The practice of adaptation : turning fact and fiction into theatre

Balodis, Janis Maris (2012) The practice of adaptation : turning fact and fiction into theatre. PhD by Creative Works, Queensland University of Technology.

Abstract

Adaptation of novels and other source texts into theatre has proven to be a recurring and popular form of writing through the ages. This study argues that as the theoretical discourse has moved on from outmoded notions of fidelity to original sources, the practice of adaptation is a method of re-invigorating theatre forms and inventing new ones. This practice-led research employed a tripartite methodology comprised of the writing of two play adaptations, participation by the author/researcher in their productions, and exegetical components focused on the development and deployment of analytical tools. These tools were derived from theoretical literature and a creative practice based on acquired professional artistry "learnt by doing" over a longstanding professional career as actor, director and writer.

A suite of analytical tools was developed through the three phases of the first project, the adaptation of Nick Earls’ novel Perfect Skin. The tools draw on Cardwell’s "comparative analysis", which encompasses close consideration of generic context, authorial context and medium-specific context; and on Stam’s "mechanics of narrative": order, duration, frequency, the narrator and point of view. A third analytical lens was developed from an awareness of the significance of the commissioning brief and ethical considerations and obligations to the source text and its author and audience.

The tripartite methodology provided an adaptation template that was applied to the writing and production of the second play Red Cap, which used factual and anecdotal sources. The second play’s exegesis (Chapter 10) analyses the effectiveness of the suite of analytical tools and the reception of the production in order to conclude the study with a workable model for use in the practice of adapting existing texts, both factual and fictional, for the theatre.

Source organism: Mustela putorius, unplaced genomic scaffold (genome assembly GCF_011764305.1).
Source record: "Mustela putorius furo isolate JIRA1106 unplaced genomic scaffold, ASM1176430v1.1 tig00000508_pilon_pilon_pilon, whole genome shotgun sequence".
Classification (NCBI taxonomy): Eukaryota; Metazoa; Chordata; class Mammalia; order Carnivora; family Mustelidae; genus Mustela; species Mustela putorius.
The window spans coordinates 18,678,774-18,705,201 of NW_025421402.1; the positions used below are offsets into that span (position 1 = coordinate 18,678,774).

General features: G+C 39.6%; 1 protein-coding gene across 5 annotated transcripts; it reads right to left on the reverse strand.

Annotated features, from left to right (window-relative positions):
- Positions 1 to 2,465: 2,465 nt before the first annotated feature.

Impact and interest:

Citation counts are sourced monthly from Scopus and Web of Science® citation databases.

These databases contain citations from different subsets of available publications and different time periods and thus the citation count from each is usually different. Some works are not in either database and no count is displayed. Scopus includes citations from articles published in 1996 onwards, and Web of Science® generally from 1980 onwards.

Citations counts from the Google Scholar™ indexing service can be viewed at the linked Google Scholar™ search.

Full-text downloads:

3,197 since deposited on 24 Jun 2013
866 in the past twelve months

Full-text downloads displays the total number of times this work’s files (e.g., a PDF) have been downloaded from QUT ePrints as well as the number of downloads in the previous 365 days. The count includes downloads for all files if a work has more than one.

ID Code: 60917
Item Type: QUT Thesis (PhD by Creative Works)
Supervisor: Wissler, Rodney C. & Makeham, Paul B.
Keywords: adaptation, novels, theatre
Divisions: Current > QUT Faculties and Divisions > Creative Industries Faculty
Institution: Queensland University of Technology
Deposited On: 24 Jun 2013 03:46
Last Modified: 01 Sep 2015 04:24

Export: EndNote | Dublin Core | BibTeX

Repository Staff Only: item control page